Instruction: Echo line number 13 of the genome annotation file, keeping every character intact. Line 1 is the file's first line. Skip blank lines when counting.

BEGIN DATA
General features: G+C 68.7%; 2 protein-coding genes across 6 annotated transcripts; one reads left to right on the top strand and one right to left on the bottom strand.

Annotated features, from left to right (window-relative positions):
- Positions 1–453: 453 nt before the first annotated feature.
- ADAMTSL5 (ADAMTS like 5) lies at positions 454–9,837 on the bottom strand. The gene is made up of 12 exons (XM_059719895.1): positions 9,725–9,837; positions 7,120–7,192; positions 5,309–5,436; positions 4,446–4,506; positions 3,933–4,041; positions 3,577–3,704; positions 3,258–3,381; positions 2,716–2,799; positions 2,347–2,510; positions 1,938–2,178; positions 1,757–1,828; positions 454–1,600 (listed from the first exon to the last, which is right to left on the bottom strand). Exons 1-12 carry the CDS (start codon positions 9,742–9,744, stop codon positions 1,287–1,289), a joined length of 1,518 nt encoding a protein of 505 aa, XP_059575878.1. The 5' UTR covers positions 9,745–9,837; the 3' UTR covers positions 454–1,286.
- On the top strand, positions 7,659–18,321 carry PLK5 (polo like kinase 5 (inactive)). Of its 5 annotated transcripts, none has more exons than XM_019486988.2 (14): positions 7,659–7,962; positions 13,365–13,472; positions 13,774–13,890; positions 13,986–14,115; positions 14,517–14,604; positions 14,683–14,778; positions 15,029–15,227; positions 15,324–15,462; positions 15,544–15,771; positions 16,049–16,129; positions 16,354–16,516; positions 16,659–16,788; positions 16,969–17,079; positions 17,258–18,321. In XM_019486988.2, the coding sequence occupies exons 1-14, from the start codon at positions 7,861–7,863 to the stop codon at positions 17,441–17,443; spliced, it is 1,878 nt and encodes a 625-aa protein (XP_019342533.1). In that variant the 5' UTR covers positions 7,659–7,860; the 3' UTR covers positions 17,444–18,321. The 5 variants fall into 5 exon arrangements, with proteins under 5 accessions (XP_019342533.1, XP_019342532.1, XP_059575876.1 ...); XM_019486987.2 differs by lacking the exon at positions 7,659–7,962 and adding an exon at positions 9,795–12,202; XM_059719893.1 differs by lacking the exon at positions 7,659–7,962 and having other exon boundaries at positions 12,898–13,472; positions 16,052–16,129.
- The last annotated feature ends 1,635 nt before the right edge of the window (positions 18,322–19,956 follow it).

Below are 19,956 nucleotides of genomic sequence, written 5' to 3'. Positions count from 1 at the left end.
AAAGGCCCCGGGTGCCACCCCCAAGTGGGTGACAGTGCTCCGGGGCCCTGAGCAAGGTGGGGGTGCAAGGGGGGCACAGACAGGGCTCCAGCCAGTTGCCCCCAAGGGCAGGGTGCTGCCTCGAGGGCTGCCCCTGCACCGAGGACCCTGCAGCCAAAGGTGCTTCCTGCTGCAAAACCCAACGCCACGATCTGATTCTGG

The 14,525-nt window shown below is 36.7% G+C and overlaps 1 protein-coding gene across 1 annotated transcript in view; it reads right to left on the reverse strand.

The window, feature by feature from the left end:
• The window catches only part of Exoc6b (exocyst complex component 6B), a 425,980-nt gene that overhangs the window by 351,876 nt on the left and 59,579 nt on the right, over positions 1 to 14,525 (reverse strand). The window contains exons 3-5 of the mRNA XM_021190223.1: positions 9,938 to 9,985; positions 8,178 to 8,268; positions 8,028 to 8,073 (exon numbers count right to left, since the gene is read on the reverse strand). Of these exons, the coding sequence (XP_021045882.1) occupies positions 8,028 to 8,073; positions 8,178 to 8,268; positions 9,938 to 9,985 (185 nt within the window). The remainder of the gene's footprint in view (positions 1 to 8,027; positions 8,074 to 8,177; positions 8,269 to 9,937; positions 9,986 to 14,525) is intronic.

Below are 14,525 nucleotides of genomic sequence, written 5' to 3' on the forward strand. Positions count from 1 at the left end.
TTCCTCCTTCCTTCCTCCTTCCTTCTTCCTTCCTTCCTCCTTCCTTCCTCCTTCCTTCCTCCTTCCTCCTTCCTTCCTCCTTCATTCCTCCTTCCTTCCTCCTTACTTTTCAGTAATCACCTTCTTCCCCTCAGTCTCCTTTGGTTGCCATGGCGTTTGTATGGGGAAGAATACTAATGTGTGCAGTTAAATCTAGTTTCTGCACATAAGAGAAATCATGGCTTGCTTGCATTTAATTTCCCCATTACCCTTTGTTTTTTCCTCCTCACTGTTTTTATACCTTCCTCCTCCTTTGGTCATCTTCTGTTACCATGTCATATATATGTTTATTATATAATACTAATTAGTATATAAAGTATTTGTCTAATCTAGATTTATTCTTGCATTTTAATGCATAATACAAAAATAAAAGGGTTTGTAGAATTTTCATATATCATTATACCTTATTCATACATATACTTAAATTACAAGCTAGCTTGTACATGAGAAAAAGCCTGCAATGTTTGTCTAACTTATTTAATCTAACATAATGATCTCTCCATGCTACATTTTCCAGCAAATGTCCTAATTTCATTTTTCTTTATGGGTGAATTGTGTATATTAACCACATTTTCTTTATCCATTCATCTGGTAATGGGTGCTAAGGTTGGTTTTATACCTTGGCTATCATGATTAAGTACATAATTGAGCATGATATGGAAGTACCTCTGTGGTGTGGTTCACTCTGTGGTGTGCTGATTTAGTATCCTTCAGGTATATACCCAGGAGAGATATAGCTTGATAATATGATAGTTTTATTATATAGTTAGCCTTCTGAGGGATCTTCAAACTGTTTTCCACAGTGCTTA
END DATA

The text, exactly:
TTCCTCCTTCCTTCCTCCTTCCTTCTTCCTTCCTTCCTCCTTCCTTCCTCCTTCCTTCCTCCTTCCTCCTTCCTTCCTCCTTCATTCCTCCTTCCTTCCTCCTTACTTTTCAGTAATCACCTTCTTCCCCTCAGTCTCCTTTGGTTGCCATGGCGTTTGTATGGGGAAGAATACTAATGTGTGCAGTTAAATCTAGTTTCTGCACATAAGAGAAATCATGGCTTGCTTGCATTTAATTTCCCCATTACCCTTTGTTTTTTCCTCCTCACTGTTTTTATACCTTCCTCCTCCTTTGGTCATCTTCTGTTACCATGTCATATATATGTTTATTATATAATACTAATTAGTATATAAAGTATTTGTCTAATCTAGATTTATTCTTGCATTTTAATGCATAATACAAAAATAAAAGGGTTTGTAGAATTTTCATATATCATTATACCTTATTCATACATATACTTAAATTACAAGCTAGCTTGTACATGAGAAAAAGCCTGCAATGTTTGTCTAACTTATTTAATCTAACATAATGATCTCTCCATGCTACATTTTCCAGCAAATGTCCTAATTTCATTTTTCTTTATGGGTGAATTGTGTATATTAACCACATTTTCTTTATCCATTCATCTGGTAATGGGTGCTAAGGTTGGTTTTATACCTTGGCTATCATGATTAAGTACATAATTGAGCATGATATGGAAGTACCTCTGTGGTGTGGTTCACTCTGTGGTGTGCTGATTTAGTATCCTTCAGGTATATACCCAGGAGAGATATAGCTTGATAATATGATAGTTTTATTATATAGTTAGCCTTCTGAGGGATCTTCAAACTGTTTTCCACAGTGCTTA